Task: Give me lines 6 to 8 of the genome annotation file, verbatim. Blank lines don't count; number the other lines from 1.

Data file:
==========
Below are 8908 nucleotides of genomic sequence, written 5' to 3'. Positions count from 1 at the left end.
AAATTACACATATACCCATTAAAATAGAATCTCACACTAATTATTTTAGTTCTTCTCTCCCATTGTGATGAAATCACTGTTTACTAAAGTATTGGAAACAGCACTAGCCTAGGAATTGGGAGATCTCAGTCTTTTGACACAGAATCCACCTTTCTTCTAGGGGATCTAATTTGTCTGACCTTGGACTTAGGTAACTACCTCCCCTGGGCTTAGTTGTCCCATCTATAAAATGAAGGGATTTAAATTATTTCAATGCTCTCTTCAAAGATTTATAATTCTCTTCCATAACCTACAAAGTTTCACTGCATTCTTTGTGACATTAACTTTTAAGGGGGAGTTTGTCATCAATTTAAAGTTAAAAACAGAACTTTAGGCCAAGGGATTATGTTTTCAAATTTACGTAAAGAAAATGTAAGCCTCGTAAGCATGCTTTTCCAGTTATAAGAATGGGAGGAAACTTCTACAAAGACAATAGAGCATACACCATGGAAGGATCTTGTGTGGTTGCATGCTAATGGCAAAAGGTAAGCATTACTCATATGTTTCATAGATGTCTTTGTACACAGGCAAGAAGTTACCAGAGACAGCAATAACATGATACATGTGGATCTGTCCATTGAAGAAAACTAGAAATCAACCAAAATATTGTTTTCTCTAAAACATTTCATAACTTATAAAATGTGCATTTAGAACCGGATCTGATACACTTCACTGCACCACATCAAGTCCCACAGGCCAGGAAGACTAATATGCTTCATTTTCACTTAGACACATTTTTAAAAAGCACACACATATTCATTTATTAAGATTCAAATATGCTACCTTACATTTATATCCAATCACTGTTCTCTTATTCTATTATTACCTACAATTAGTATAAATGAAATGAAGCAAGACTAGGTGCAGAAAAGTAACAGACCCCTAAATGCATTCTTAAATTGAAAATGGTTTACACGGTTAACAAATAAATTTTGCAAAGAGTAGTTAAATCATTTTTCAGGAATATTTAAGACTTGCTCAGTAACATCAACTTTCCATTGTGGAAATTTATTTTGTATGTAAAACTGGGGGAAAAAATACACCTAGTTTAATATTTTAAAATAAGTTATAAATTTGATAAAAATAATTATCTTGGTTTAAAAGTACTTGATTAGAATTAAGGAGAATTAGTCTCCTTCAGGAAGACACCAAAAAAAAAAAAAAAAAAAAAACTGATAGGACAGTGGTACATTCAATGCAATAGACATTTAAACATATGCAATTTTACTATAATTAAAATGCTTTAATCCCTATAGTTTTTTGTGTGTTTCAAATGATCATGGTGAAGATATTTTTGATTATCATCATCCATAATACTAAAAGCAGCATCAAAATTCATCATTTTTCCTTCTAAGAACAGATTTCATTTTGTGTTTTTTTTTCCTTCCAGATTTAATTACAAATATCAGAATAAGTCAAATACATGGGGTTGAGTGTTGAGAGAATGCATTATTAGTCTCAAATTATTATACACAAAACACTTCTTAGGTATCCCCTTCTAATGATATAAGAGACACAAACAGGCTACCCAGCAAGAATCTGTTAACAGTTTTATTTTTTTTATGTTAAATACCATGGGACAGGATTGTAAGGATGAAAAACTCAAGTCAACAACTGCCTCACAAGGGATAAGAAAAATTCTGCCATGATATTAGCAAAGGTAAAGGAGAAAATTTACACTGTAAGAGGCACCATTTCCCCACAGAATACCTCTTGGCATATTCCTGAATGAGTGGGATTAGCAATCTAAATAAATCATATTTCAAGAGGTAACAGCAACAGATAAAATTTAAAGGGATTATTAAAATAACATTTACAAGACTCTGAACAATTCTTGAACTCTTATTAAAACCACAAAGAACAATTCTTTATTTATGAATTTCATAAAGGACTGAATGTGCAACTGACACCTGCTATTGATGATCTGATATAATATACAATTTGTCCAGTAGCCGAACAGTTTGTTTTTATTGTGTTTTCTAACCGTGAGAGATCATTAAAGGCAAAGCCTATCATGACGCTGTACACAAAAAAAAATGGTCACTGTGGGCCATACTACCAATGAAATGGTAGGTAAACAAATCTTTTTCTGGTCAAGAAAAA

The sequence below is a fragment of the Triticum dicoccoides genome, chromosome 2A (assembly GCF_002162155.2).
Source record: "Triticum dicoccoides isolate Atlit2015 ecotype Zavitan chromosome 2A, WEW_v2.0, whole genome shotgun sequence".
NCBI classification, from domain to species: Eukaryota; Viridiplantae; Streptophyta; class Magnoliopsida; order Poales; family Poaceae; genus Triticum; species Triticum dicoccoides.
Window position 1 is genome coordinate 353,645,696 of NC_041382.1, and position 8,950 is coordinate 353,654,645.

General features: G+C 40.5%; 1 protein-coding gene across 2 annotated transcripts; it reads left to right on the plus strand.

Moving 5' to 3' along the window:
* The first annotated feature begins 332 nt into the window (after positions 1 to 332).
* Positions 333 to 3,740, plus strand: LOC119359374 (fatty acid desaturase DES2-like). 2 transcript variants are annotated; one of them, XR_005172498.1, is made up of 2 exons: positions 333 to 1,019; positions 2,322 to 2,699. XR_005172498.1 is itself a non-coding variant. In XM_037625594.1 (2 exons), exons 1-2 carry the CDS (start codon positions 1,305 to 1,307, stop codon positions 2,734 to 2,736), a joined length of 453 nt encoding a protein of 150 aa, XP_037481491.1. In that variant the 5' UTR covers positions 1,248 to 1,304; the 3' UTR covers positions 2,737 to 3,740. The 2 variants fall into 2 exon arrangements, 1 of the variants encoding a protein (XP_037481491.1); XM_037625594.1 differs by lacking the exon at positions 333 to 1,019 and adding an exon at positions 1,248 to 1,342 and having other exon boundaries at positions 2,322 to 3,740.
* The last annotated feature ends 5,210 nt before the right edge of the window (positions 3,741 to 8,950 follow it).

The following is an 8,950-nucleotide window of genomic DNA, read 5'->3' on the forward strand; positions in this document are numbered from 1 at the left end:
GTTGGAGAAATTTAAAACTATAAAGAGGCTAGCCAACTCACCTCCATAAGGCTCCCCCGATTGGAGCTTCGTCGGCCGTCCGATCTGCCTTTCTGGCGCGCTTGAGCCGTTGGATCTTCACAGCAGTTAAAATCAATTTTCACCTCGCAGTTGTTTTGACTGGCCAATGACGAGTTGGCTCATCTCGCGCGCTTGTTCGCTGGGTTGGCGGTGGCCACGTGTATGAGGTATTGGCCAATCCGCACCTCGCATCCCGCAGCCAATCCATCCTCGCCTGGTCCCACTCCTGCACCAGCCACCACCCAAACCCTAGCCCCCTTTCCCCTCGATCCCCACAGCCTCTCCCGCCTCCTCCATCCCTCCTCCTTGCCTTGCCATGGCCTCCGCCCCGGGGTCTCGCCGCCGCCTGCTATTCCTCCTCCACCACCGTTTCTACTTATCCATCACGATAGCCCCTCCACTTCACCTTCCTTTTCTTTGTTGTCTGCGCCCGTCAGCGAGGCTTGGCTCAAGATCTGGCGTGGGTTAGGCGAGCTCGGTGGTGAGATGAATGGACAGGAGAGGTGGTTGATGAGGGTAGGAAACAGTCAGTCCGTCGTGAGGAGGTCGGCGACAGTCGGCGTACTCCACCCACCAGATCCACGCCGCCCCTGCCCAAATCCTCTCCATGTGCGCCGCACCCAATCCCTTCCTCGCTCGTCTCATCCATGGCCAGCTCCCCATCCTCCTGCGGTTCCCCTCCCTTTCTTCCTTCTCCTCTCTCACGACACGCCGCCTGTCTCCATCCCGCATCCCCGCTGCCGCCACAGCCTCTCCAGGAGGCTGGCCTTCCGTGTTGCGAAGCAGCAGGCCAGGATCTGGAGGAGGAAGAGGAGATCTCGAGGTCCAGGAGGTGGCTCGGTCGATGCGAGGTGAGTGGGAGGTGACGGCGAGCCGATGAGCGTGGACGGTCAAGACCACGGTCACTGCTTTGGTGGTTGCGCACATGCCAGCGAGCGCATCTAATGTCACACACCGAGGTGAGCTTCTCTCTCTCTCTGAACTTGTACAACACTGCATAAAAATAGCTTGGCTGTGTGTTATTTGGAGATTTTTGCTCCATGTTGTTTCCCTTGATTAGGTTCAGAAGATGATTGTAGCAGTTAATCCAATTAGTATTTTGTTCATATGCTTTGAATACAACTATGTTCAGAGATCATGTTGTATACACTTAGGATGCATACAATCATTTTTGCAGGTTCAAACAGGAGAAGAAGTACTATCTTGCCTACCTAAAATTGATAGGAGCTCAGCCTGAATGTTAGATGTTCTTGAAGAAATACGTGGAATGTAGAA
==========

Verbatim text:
Window position 1 is genome coordinate 353,645,696 of NC_041382.1, and position 8,950 is coordinate 353,654,645.

General features: G+C 40.5%; 1 protein-coding gene across 2 annotated transcripts; it reads left to right on the plus strand.

Moving 5' to 3' along the window: